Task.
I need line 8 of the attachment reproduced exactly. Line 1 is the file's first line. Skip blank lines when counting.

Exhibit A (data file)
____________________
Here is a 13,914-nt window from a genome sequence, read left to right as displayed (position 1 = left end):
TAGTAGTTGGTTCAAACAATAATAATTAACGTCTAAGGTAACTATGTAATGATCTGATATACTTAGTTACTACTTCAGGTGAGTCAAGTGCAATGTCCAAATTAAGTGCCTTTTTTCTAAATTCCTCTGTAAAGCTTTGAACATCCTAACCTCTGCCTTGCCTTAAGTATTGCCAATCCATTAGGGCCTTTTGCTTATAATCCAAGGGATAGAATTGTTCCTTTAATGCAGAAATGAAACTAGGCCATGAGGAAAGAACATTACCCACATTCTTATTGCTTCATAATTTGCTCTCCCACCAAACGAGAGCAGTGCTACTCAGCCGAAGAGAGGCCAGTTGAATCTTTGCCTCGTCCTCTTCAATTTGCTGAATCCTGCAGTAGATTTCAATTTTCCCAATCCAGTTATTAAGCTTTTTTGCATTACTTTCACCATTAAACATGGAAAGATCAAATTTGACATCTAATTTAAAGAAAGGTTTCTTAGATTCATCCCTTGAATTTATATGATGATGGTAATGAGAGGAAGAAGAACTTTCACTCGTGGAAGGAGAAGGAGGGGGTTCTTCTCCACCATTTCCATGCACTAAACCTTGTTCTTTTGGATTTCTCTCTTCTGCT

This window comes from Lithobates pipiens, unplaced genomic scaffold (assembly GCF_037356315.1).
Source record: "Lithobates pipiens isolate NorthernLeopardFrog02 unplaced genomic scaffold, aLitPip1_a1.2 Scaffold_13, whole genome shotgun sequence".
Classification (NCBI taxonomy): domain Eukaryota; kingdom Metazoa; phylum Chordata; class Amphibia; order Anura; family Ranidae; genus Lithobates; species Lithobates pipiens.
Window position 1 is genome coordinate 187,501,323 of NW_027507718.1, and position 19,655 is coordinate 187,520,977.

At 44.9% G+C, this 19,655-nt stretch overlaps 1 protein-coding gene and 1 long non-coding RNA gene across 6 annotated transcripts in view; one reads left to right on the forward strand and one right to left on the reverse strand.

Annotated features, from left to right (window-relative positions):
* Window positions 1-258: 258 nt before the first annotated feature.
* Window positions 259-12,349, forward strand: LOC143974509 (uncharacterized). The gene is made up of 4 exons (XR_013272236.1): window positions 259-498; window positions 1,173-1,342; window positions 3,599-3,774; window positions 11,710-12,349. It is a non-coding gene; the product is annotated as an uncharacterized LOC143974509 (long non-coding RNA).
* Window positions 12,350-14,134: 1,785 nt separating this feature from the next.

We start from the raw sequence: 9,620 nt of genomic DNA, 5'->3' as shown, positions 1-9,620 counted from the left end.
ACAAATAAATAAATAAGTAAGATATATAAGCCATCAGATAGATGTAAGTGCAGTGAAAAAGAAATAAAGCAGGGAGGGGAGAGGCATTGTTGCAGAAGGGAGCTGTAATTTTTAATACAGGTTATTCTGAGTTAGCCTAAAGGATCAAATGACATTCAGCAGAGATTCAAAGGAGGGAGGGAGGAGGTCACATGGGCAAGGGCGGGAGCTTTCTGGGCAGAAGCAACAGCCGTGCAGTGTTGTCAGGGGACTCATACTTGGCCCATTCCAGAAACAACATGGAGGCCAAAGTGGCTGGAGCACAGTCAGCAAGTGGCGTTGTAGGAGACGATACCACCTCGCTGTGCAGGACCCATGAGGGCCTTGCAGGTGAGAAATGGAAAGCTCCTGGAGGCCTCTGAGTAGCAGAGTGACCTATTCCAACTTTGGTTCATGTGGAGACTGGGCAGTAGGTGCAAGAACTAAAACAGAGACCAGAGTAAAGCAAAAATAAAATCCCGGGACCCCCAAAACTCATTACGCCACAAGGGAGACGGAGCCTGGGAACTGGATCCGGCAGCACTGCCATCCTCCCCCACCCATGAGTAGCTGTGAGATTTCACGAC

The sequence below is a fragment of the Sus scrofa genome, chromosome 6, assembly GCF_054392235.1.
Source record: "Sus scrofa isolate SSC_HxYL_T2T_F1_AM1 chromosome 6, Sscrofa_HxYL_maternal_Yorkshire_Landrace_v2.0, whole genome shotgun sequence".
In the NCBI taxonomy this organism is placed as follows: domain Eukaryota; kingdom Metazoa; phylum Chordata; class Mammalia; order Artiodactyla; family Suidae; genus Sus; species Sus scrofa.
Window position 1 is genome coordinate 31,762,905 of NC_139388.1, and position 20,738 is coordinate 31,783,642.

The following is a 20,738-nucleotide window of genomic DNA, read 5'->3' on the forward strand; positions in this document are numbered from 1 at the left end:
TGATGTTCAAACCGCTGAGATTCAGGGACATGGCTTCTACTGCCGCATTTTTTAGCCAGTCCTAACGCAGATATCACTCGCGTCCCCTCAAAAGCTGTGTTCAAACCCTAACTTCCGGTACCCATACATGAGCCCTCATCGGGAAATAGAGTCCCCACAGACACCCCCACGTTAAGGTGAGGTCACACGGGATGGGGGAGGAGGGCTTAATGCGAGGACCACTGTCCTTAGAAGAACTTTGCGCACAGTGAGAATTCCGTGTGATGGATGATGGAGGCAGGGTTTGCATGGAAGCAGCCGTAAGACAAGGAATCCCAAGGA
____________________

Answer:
Annotated features, from left to right (window-relative positions):